Memorial Service given by Alexander Woolcott on the Radio Program
This is Woolcott speaking. The Town Crier submits this broadcast as a memorial service -- a memorial to one of the great women of our time ... or any time. I count it one of the priceless privileges of my life that I knew her. I speak of her tonight because this is the eve of an anniversary. It was fifty years tomorrow that this woman began her masterpiece -- fifty years ago that she started a work which has long been recognized the world around as one of the heartening triumphs of the human spirit -- fifty years ago tomorrow that she entered a partnership of which the net result was a beacon that still shines steadfast thru the darkest storm-clouds. That unfailing light has put heart into more disconsolate people than can ever be numbered. I shall have failed in my own job tonight -- I shall have told the story badly -- if when you now hear it once again you don't feel disposed, like Saint Paul, to thank God and take courage.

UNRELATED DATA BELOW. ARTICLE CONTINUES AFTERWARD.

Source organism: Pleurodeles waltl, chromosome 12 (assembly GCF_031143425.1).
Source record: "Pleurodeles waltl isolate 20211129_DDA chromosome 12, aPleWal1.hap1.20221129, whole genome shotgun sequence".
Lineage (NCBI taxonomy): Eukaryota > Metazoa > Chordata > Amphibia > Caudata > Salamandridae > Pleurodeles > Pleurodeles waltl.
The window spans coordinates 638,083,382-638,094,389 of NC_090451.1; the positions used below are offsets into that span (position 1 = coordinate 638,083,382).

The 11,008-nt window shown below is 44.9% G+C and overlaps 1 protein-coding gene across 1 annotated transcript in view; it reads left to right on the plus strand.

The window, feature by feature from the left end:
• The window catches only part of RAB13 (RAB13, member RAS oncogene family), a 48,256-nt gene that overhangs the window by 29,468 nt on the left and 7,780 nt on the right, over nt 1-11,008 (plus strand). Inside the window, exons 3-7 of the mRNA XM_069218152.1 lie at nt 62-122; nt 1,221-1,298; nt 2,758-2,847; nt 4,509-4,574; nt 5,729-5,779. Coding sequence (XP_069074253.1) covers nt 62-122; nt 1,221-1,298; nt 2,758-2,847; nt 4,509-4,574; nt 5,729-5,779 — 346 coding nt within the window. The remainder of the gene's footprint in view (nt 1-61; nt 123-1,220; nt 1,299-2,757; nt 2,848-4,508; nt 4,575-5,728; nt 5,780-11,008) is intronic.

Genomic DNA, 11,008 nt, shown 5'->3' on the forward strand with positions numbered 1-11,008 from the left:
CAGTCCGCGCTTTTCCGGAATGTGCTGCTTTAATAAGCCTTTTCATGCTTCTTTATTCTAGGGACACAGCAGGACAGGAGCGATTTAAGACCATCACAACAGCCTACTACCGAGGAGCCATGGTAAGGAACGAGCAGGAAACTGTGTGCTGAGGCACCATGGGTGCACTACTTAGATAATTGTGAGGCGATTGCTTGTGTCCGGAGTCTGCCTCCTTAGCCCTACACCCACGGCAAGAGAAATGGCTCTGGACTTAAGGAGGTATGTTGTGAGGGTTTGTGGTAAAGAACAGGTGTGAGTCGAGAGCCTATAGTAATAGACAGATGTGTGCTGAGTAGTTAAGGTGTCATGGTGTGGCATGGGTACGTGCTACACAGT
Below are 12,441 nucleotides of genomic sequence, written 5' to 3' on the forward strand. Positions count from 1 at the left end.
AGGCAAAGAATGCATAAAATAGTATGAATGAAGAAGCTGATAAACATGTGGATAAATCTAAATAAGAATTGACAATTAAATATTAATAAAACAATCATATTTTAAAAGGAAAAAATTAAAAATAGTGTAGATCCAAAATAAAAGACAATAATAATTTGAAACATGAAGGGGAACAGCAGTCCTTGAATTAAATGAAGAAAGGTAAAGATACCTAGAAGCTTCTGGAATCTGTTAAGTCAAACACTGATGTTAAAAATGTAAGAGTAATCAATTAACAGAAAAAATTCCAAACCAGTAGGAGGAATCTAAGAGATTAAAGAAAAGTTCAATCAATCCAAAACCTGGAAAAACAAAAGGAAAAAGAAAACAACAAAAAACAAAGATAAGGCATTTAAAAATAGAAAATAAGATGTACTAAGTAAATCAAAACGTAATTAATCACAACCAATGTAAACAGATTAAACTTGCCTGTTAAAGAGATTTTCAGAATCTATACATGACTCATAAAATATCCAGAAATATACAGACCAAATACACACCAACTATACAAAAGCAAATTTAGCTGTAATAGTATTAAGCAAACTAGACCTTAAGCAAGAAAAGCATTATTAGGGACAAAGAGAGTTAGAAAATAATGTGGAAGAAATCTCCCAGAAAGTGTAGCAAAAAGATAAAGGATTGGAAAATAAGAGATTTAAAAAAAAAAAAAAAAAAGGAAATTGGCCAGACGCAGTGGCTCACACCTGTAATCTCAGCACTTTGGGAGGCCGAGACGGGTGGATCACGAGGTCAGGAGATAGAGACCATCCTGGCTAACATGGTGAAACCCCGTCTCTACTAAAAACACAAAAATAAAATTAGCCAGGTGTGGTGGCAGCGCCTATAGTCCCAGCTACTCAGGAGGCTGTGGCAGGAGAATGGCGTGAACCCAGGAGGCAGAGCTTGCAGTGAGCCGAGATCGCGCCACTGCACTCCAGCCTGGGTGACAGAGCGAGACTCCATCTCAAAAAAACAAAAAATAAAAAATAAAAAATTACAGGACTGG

Fifty years ago tomorrow! But back of that, there are a dozen points at which one could start this story. Such a point as the day on which an unkempt and desperate little savage named Annie Sullivan was deposited on the doorstep of the Perkins Institution in Boston. She had been shipped there from the Tewksbury Almshouse, a dust-bin for human refuse and the only home she knew. The Sullivans were shanty Irish -- shiftless, illiterate. The mother, a sickly cripple. The father, a drunk. When pretty, hapless Mrs. Sullivan joined most of her babies in the graveyard and the father wandered off, their two surviving kids were left on the town. Jimmy, a crippled boy, who soon died in the almshouse. And Annie, his frantic little sister who so dearly loved him -- Annie Sullivan who was nearly blind. That Tewksbury almshouse! Paupers, superannuated streetwalkers, idiots, cripples, lunatics, men and women scarred and twisted in body or mind, all swept under the rug. That was then the custom of the country. Society asked only that the likes of them be kept out of sight. Onto that junk heap was tossed Annie Sullivan. And that would have been the end of this story except for one thing. You see, Annie had the gumption of all-get-out.